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Boko Haram: New Book Analyzes Islamist Terrorists

Boko Haram: New Book Analyzes Islamist Terrorists
A campaign signboard displayed in July by the ruling All Progressives Congressto show its readiness to defeat Boko Haram Islamists in southwest Nigeria. (Getty Images)

Wednesday, 19 August 2015 11:32 AM Current | Bio | Archive

Nearly five years ago, Africa specialist Virginia Comolli began her research on the then-obscure Nigeria-based terrorist group called Boko Haram.

Now, in a poignant yet painful irony of history, Comolli — a Research Fellow for Security and Development at the London-based International Institute for Strategic Studies — has completed the definitive primer on Boko Haram, which means in the Hausa language "Western civilization is forbidden."

Boko Haram caught the world's attention in April 2014 when more than 200 girls in a secondary school in Chibok, Nigeria, were kidnapped and spirited off by the shadowy terrorists. Soon the whole world was watching, with "Bring Back Our Girls" signs brandished by international figures from Michelle Obama to David Cameron.

Nigerian President Goodluck Jonathan oversaw an extremely costly and eventually fruitless effort to hunt down their kidnappers. Jonathan's failure to rescue the girls and capture their kidnappers, carefully delineated by Comolli, was pivotal to his internationally watched defeat for re-election earlier this year by Gen. Muhammadu Buhari, military strongman of Nigeria in the 1980s.

Comolli's book "Boko Haram: Nigeria's Islamist Insurgency" delves into the history of the group that is such a force in Northern Nigeria that neither the police, who are among the chief targets of the government-hating terrorists, nor the army has been able to defeat it.

Although 2002 is most often listed as the year of birth for Boko Haram, author Comolli points out that Islam in Nigeria dates back to the 15th century. By the 19th century, evangelist Usman Dan Fodio had spread his faith throughout northern Nigeria, called for "holy war" against the "infidels" (secular rulers), and following a five-year war, proclaimed himself the first Sultan of the Sokoto Caliphate.

In subjugating Nigeria in the early 1900s, British colonizers nonetheless left in place the Northern Islamist administrative system. Hence the stage was set for similar movements of radical Islam to mushroom throughout northern Nigeria's tortuous 20th century and for Boko Haram in the 21st century.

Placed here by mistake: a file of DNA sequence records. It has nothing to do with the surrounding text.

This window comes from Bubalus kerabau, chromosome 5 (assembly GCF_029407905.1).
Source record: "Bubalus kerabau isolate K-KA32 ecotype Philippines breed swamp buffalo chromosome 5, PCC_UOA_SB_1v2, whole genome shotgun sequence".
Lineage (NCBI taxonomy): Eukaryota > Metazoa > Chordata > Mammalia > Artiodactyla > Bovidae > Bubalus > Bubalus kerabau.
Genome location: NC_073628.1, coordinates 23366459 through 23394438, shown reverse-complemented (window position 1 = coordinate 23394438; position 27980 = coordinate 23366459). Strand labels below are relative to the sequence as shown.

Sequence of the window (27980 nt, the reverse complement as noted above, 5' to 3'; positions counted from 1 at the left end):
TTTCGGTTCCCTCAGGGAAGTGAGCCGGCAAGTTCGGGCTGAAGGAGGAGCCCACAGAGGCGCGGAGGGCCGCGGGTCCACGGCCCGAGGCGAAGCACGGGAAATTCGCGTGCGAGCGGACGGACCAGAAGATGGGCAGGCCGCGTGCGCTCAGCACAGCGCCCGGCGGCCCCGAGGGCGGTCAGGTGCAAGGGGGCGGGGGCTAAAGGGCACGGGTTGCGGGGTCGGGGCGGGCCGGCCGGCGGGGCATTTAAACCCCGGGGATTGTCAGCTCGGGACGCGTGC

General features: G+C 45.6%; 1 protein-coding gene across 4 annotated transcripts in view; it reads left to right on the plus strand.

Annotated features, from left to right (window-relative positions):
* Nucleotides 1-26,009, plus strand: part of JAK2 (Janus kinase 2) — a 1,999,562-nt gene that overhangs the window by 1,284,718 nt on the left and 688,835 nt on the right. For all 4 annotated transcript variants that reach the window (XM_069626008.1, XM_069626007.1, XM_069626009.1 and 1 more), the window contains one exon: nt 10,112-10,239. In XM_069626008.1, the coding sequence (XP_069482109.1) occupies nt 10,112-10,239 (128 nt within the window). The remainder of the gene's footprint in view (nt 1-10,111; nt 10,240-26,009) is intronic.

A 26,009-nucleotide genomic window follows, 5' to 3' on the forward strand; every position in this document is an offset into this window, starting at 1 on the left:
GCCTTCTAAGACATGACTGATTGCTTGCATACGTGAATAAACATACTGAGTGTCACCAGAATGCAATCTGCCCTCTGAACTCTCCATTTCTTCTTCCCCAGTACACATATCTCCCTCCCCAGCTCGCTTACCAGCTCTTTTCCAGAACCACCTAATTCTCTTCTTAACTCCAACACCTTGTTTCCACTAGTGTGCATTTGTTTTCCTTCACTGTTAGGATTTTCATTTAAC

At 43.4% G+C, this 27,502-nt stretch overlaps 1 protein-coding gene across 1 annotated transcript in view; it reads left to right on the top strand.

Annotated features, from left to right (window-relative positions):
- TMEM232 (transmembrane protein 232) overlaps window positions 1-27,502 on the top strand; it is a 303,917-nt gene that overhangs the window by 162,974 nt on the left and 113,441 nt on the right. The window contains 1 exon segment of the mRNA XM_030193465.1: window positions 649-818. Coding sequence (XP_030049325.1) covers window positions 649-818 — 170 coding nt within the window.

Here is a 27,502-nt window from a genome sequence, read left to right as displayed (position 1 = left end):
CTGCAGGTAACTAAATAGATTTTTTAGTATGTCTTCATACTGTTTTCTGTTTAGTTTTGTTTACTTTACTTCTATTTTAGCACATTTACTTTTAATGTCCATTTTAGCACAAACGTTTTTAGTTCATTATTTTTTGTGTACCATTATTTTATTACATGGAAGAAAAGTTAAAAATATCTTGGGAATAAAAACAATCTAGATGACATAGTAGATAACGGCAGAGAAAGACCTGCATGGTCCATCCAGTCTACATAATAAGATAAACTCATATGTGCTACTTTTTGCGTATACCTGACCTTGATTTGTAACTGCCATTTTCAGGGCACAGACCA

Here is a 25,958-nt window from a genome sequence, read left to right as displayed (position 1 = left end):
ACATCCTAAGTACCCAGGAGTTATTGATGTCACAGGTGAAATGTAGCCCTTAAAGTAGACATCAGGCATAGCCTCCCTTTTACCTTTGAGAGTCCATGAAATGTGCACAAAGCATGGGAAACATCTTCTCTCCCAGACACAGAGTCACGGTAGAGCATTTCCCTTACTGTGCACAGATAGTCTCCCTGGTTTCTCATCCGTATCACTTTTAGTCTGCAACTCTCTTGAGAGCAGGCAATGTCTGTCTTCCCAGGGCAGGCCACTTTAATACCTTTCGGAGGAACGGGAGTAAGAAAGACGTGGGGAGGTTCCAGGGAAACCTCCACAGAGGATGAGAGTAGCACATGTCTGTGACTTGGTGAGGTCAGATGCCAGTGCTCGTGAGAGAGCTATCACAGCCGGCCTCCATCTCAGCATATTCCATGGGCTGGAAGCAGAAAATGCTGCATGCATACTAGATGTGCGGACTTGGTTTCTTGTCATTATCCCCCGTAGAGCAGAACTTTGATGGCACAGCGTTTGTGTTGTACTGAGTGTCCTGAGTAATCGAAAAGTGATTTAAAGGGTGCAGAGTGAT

Comolli paints vivid portraits of the terrorist group's first two leaders, either of whom could be archvillains in a James Bond movie or in thriller novels by Frederick Forsyth or Guy Saville.

Boko Haram's founding father, Ustaz Mohammed Yusuf, was a charismatic orator, a fluent English speaker who appeared on outlets such as the BBC, had four wives, lived lavishly, and drove a Mercedes-Benz.

The author's reprinting of a four-page transcription of Yusuf's interrogation by authorities shortly before his execution in 2009 is revealing as well as chilling.

Abubaker Shekau, Yusuf's second-in-command and designated successor as leader of Boko Haram, said: "I enjoy killing anyone that God commands me to kill the way I enjoy killing chickens and rams." Married to one of Yusuf's four wives, Shekau usually appears in videos with an AK-47.

Thought to be dead in 2013, mystery man Shekau stunned the world in September of that year by appearing in an online video to proclaim, "Here I am, alive, hale, and hearty."

The author spells out Shekau's credo that "government of the people by the people for the people will never exist" and "Democracy shall be replaced only by the government of Allah."

Under Shekau's helm, Boko Haram has bombed political rallies, attacked polling stations, and assassinated candidates and political figures.

Also illustrated and documented by Comolli is the internationalization of Boko Haram: its ties and those of its Nigerian terrorist twin Ansaru to al-Qaida, al-Shabab of Somalia — which orchestrated the bloody attack on the Westgate mall in Nairobi, Kenya, in 2013 — and its hand in Islam-based uprisings in Mali. Earlier this year, Boko Haram stunned Nigerians by proclaiming solidarity with the Islamic State (ISIS).

"I believe it has the potential, if unchecked, to expand to other Western Africa nations," Comolli concludes, citing reports of a possible Boko Haram presence in Senegal.

As to whether it will become the latest "al-Qaida franchise," the author is not sure "and frankly, it might not make much of a difference to Boko Haram's trajectory."

Rich in facts and well-grounded in its documentation of terrorist tactics, "Boko Haram: Nigeria's Islamist Insurgency" is a powerful chronicle of one of the most serious threats to Africa today.

"Boko Haram: Nigeria's Islamist Insurgency," is published by Hurst and Company of London.

John Gizzi is chief political columnist and White House correspondent for Newsmax.

© 2018 Newsmax. All rights reserved.

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Nearly five years ago, Africa specialist Virginia Comolli began her research on the then-obscure Nigeria-based terrorist group called Boko Haram.
boko haram, islamic terrorists, nigeria
Wednesday, 19 August 2015 11:32 AM
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